Who knew that an area of our brain known as the medial orbifrontal cortex could affect whether we enjoy something purchased at bargain basement prices as much as an item or service for which we have paid Top Dollar? New research published in the Proceedings of the National Academy of Sciences, conducted by researchers at the California Institute of Technology and at Stanford demonstrates that the price people pay for something can change how much pleasure they derive from that item or service.
Neuro-economist Antonio Rangel of the California Institute of Technology and Baba Shiv, a Stanford University behavioral economist had subjects evaluate bottles of wine. One bottle of wine cost $10; one bottle cost $90. In reality, both bottles were filled with the same exact wine.
The researchers then conducted a brain-imaging study of the wine tasters and learned that the wine drinkers who thought they were drinking the more expensive vintage experienced a greater degree of activation in their media orbitofrontal cortex. These wine drinkers also reported that the expensive wine was better, even though, in reality, the wines were identical.
Many studies have shown that, because of a general assumption that something expensive should be better, consumers value everything from clothing to food more highly when the price is marked up. This effect, called the price-placebo effect, because it seems similar to the placebo effect in medicine, has been reported in a number of studies over the years. Researcher Baba Shiv said, “The price-placebo effect comes from the fact that you form this global belief that low price equals low quality.” My friends who believe that anything marked “Sony” must be better than a competing brand would fall into the majority of buyers.
In addition to the wine study, there was a corollary study involving solving word puzzles. Subjects were offered an “energy drink,” which they were told would boost their puzzle-solving performance. Some were asked to buy the drink at full price of $1.89. Others were offered the same drink, but told that, because of a bulk purchase, they could purchase the energy drink for only eighty-nine cents. Those who paid full price for the energy drink were able to solve nearly two times as many puzzles as those who received the discounted energy drink.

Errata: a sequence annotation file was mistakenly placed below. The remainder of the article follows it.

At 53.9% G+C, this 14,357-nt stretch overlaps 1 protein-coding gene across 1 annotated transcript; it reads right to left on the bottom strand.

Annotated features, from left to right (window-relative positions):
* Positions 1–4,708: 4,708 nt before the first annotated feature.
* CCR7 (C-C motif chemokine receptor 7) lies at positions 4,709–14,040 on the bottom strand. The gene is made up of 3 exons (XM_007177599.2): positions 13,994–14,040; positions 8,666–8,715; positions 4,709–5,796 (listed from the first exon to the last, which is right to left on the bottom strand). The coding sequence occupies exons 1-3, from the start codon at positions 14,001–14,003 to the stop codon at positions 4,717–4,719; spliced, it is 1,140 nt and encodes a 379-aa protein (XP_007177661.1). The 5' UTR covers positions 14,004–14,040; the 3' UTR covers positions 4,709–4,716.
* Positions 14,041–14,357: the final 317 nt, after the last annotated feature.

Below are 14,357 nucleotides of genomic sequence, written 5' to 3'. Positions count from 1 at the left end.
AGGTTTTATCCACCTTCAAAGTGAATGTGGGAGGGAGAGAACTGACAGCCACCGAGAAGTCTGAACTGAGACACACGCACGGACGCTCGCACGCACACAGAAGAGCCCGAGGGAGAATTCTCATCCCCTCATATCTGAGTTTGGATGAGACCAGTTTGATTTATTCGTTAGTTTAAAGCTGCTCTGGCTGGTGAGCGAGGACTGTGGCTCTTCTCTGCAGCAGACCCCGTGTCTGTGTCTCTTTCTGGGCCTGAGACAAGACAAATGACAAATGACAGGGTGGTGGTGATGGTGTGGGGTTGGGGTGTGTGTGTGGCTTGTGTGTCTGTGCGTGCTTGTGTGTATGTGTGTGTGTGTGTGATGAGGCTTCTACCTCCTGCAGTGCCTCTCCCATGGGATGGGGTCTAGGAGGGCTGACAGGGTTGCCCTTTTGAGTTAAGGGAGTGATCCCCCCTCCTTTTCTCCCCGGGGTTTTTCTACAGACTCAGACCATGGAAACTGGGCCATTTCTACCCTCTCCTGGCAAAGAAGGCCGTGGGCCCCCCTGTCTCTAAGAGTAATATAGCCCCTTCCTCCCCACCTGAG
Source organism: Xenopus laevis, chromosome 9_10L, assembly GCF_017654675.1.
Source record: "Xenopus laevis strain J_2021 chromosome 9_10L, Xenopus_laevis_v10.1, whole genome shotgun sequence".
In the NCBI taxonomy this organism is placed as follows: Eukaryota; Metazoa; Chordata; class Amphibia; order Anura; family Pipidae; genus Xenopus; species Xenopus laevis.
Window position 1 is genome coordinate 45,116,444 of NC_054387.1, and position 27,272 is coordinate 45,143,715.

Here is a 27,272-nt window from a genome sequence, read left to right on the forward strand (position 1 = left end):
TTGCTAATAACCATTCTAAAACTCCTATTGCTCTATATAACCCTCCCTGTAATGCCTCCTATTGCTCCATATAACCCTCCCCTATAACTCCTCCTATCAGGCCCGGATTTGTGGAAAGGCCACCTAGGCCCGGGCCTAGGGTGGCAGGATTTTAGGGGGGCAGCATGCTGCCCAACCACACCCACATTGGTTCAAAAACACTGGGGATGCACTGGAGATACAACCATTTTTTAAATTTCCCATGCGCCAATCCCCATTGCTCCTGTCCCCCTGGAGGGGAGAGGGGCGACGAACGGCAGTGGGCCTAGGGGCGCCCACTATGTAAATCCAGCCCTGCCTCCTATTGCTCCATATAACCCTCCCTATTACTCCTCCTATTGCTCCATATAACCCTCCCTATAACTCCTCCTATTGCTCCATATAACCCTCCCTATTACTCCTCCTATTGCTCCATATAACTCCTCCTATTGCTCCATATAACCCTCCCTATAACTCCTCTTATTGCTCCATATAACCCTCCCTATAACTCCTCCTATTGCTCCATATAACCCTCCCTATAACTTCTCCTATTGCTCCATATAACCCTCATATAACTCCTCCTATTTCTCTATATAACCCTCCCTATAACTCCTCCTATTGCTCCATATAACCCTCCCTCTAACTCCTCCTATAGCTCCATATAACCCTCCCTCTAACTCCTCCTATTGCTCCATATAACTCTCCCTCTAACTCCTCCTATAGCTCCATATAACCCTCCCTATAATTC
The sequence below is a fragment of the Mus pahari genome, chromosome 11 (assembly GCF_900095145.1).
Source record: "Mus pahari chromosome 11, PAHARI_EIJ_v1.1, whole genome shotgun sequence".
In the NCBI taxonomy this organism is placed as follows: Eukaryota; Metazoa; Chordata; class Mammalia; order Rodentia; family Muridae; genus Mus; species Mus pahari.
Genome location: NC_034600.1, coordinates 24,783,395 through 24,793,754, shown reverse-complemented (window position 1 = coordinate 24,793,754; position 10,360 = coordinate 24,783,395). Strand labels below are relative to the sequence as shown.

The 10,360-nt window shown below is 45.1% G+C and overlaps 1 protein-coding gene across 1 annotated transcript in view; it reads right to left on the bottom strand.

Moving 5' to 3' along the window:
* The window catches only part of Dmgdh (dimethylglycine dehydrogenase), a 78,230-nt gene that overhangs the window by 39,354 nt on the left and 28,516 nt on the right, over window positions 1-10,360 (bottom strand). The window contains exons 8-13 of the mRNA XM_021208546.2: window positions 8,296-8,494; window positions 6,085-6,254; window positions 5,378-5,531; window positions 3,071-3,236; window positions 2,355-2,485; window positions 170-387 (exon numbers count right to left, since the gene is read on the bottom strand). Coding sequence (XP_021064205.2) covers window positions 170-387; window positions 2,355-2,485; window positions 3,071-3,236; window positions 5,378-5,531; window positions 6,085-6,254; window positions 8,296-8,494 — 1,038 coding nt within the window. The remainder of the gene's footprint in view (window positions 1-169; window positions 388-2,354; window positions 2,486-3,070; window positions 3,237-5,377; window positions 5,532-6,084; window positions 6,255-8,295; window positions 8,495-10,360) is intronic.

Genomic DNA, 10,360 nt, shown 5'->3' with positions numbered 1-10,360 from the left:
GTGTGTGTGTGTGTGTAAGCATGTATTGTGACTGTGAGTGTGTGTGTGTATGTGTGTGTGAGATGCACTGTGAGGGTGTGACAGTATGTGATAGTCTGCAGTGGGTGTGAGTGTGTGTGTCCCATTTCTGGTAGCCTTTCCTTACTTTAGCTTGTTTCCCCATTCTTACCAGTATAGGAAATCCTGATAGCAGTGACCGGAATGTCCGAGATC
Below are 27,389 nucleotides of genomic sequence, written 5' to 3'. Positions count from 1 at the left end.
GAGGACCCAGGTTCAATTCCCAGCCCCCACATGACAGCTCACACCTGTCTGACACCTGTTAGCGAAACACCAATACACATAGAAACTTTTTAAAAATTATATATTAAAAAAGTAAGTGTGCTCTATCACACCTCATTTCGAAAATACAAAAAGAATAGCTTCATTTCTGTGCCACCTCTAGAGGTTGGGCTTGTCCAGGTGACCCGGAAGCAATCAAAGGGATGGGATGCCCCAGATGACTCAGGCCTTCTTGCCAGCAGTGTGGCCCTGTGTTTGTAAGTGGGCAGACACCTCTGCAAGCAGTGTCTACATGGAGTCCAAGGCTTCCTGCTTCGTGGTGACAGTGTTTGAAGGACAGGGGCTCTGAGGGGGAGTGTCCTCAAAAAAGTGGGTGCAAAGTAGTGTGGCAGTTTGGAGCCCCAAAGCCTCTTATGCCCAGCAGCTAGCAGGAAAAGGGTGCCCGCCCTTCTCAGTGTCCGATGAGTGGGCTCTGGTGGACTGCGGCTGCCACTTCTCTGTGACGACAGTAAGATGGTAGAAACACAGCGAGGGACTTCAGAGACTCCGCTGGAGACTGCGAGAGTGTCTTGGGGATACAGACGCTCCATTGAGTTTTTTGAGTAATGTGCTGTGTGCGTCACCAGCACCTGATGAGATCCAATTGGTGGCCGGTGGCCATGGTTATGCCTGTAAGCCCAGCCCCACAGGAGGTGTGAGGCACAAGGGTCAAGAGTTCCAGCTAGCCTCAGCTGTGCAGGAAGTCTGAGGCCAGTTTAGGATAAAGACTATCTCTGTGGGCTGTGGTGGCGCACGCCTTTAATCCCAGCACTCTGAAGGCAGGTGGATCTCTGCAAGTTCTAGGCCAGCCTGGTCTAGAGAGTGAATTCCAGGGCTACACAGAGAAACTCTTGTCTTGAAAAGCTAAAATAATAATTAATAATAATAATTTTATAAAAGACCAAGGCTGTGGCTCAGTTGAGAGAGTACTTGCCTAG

Some of the explanation for the improved puzzle-performance on the part of those who paid full price was attributed to persistence: “I paid full price and I’m going to hang in there and solve this (these) puzzles!” The studies bring up an interesting question: If I paid Top Dollar for something, and, as a result, derived more pleasure from it, was I ripped off, or did I actually get a better deal than the person who got a discount? If you found that comment confusing and contradictory, join the club; it becomes almost like as complicated as chess trying to decide if it is better to get a bargain or to pay full price.
The implications in these studies were very interesting, in light of the large number of consumers today who purchase many items in discount houses such as Sam’s Wholesale Club, Circuit City, Best Buy, and/or CostCo. When I recently purchased a Calvin Klein black pea coat from Sam’s for $25, I remember feeling that, although the coat looked good on me, fit well, and was a “name” brand with a much-higher price tag attached (from the original Calvin Klein stores), I found myself telling people that the coat had come from Sam’s Club and “only cost $25.” Rather than enjoying it less because of that fact, however, I actually think I enjoyed it more, feeling that I had gotten a bargain.
I wonder if the item makes a difference? A coat, after all, is more of a necessity than wine, puzzles or hookers…the third purchased “service” the article discusses at length.
The original article discussed former Governor Eliot Spitzer’s purchase of sexual services from a prostitute in The Emperors’ Club known as “Kristen” and debated, at length, whether Spitzer got 10 times the value for his $1000-an-hour tryst of someone who only paid a prostitute $100 an hour.
For me, the ultimate answer to that question is whether the price Spitzer paid— his future in politics, his family, his reputation and his aspirations for higher office—were worth the few hours of hedonistic pleasure he derived in hiring a high-priced call girl for sexual services. Logic would suggest that Spitzer not only crossed the line morally, but also paid far more than what “Kristen’s” services were worth.